Canadian cities are expected to get their first taste of the "Occupy Wall Street" movement this weekend amid questions about what reception the north-of-the-border version of demonstrations against corporate greed, wealth concentration and other grievances will get.
While the mass demonstrations enter their fourth week in the United States, it is unclear how much public support the Canadian events will draw — or how long the planned "occupations" will last.
Toronto and Vancouver, the two Canadian cities expected to attract the largest number of participants, are still coming to terms with June's post-Stanley Cup violence and the G20 summit protests in 2010 — two highly different crowd events that nonetheless triggered intense debate over how they were policed.
Organizers in Vancouver have called for people to gather at the city's art gallery on Saturday morning to form a base of operations, where marches on other downtown locations can be organized.
Student activists have told local media that they expect to occupy the site for several weeks.
In Calgary, activists have already set up camp on St. Patrick's Island ahead of the official event.
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The city said it will assess the Occupy Calgary camp on a daily basis to ensure there are no health or safety issues.
Similar events are also being organized for Montreal and Edmonton.
With just four days to go, details of the Occupy Toronto Market Exchange movement, which is encouraging people to gather somewhere in the city's downtown financial district, remain unclear.
The movement has no self-described leader or spokesman, and a website purportedly set up as a forum for organizers has become a lightning rod for debate over transparency and distrust for the media and police.
The website features a graphic suggesting a focal point of the Toronto event will be Bay Street and York Street, but an exact location has yet to be announced.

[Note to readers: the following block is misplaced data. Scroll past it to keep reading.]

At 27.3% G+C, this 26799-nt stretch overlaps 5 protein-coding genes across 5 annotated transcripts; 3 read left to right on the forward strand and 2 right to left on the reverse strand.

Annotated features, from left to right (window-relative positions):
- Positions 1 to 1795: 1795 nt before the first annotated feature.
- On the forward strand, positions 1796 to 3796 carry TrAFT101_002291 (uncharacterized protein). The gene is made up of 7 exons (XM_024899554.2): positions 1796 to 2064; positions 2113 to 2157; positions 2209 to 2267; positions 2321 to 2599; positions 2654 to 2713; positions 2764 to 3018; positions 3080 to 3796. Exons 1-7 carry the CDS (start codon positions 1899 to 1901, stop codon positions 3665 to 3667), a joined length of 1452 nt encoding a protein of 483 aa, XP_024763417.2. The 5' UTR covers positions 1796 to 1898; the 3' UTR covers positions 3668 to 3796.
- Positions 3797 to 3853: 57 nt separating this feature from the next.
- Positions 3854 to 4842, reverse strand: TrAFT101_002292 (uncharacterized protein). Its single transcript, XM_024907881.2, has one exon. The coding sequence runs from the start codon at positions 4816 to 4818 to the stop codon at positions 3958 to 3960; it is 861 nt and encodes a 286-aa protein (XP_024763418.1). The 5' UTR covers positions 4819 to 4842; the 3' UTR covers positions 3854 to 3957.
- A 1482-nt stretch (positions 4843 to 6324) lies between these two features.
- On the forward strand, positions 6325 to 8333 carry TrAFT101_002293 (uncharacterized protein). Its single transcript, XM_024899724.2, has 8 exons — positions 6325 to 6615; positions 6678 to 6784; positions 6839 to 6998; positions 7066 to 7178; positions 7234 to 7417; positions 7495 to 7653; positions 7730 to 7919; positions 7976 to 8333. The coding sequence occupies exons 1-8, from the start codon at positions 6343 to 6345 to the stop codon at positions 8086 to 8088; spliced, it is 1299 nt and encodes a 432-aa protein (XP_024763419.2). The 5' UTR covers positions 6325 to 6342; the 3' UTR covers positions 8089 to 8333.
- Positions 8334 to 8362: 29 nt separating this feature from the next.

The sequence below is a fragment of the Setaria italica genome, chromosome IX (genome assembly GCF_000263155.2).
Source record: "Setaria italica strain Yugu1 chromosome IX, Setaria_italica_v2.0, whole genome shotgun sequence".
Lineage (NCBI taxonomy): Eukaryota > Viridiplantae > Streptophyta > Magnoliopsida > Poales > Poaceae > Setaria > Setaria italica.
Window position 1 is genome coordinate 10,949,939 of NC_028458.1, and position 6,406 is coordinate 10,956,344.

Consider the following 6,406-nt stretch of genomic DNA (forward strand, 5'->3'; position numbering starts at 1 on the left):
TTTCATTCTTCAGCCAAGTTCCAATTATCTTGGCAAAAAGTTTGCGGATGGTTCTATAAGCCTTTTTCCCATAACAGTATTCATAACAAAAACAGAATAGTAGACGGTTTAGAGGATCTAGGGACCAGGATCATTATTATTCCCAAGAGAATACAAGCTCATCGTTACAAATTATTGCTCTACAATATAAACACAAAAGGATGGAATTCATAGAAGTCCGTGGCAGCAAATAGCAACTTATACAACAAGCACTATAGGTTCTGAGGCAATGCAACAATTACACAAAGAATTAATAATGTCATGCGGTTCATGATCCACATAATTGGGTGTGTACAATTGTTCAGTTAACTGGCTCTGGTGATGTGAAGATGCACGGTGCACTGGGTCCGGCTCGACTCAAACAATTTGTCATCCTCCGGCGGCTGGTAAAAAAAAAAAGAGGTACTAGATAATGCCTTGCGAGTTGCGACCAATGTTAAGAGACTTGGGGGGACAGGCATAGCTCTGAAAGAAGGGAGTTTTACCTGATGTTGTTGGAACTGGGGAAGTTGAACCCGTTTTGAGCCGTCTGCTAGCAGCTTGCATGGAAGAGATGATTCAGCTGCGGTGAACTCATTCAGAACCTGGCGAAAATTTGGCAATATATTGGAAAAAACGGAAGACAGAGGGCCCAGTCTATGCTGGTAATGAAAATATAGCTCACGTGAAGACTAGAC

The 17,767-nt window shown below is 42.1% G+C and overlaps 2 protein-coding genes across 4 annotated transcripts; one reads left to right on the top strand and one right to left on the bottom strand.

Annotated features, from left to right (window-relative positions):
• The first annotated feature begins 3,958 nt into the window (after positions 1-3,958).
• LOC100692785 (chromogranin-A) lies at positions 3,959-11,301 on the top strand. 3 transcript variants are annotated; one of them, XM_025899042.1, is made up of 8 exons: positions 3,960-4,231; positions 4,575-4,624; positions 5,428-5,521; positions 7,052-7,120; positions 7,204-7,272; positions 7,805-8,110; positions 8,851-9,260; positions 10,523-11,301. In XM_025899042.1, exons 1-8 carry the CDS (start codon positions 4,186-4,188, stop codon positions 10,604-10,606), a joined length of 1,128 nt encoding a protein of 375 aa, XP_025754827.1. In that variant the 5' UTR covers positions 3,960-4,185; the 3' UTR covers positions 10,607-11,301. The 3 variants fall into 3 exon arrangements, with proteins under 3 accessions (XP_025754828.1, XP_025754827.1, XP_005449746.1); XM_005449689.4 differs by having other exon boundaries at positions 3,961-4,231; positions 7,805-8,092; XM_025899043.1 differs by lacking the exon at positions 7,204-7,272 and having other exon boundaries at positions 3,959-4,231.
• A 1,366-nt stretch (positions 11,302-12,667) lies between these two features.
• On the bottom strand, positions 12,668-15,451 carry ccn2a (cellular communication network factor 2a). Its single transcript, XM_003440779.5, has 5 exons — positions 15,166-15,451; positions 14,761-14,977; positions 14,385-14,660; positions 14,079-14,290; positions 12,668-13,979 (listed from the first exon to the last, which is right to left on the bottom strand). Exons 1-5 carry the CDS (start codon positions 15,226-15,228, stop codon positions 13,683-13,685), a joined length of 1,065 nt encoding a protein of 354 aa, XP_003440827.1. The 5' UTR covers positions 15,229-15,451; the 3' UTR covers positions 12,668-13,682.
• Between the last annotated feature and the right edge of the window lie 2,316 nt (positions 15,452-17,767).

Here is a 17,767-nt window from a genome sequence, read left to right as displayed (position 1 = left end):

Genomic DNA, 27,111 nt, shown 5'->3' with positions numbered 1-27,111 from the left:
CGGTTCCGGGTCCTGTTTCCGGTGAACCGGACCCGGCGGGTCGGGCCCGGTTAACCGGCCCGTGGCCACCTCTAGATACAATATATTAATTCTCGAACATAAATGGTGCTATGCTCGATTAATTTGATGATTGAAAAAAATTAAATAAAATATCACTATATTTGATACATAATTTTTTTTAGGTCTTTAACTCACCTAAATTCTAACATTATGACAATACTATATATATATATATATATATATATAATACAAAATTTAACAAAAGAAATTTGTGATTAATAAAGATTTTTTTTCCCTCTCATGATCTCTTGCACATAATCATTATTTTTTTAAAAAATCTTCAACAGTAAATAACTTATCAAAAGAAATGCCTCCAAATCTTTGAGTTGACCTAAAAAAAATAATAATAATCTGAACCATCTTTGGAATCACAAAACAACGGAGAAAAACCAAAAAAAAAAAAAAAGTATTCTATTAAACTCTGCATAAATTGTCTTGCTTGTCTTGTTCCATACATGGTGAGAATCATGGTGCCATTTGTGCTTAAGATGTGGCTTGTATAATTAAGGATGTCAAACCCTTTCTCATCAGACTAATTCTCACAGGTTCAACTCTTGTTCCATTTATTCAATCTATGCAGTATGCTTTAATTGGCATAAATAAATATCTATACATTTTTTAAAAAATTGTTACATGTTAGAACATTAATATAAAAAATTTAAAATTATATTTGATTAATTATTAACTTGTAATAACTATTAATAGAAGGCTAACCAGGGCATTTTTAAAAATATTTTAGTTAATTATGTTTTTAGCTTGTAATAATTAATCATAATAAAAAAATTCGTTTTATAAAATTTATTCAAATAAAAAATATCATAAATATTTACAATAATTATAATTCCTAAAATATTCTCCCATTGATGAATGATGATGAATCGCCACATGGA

Some of the website's forum contributors have expressed concern that disclosing a predetermined location would allow police to set up barricades and undermine the event's goals. But others have argued organizers should be as open as possible about their plans for the event.
"Transparency is our strongest suit," one commentator wrote. "We are the 99%. It will take time to get ourselves organized, so be patient. Listen to each other. Reign in that frustration. There is TONS of support out there, we can tap into it if we are open and genuine. And ALWAYS keep it non-violent."
Yet other online commentators on forums have suggested a "media blackout" over concerns the mainstream media would "white-wash" the movement's message.
The website says a general assembly will be held on Thursday evening at the Ontario Institute for Studies in Education to reach consensus on Saturday's event.
Police petition urges restraint
Meanwhile, a petition to Toronto police posted online this week calls on the force to respect the rights of protesters to gather peacefully. The petition calls for the force to prevent a "repeat" of mass arrests conducted during the G20 protests in June 2010. The force and Chief Bill Blair have been heavily criticized for tactics used during the two-day summit, as well as numerous accusations of excessive use of force against peaceful protesters, as well as people caught up in demonstrations.
Iran weighs in on Occupy Wall Street
Iran's top leader said Wednesday that the wave of "Occupy Wall Street" protests reflects a serious crisis that will ultimately topple capitalism in America. Ayatollah Ali Khamenei claimed the United States is now in a full-blown crisis because its "corrupt foundation has been exposed to the American people." Read the full story
"It is the responsibility of the Toronto Police Service to insure the safety of citizens, insure that individual rights are upheld and that property is protected, not to act as political agents on behalf of the current government," says the petition, which had received 275 online signatures as of Wednesday morning.
"Perhaps, if the Occupy Toronto actions go well, the rift between Toronto and its police that opened as a result of the 2010 G20 meeting can begin to heal."
Toronto police have been tight-lipped about their plans. Toronto police spokeswoman Const. Wendy Drummond said the force has prepared a "variety of contingency plans" for the event, but would not speculate on "what ifs."
"We are aware that this is being planned to happen here in Toronto and we do have a plan in place," Drummond told CBC News on Wednesday. "The bottom line is we're here to ensure public safety and a peaceful protest."
Officers in Vancouver's police media relations department were not immediately available for comment.
The Occupy Wall Street protests began on Sept. 17 when a few dozen demonstrators tried to pitch tents in front of the New York Stock Exchange but were turned out by police.
Since then, hundreds have gathered at their base at Zuccotti Park, not far from the exchange, while activists have shown solidarity with the movement in many U.S. cities, including Los Angeles, Philadelphia, Boston, Seattle, Austin, Texas and Providence, R.I.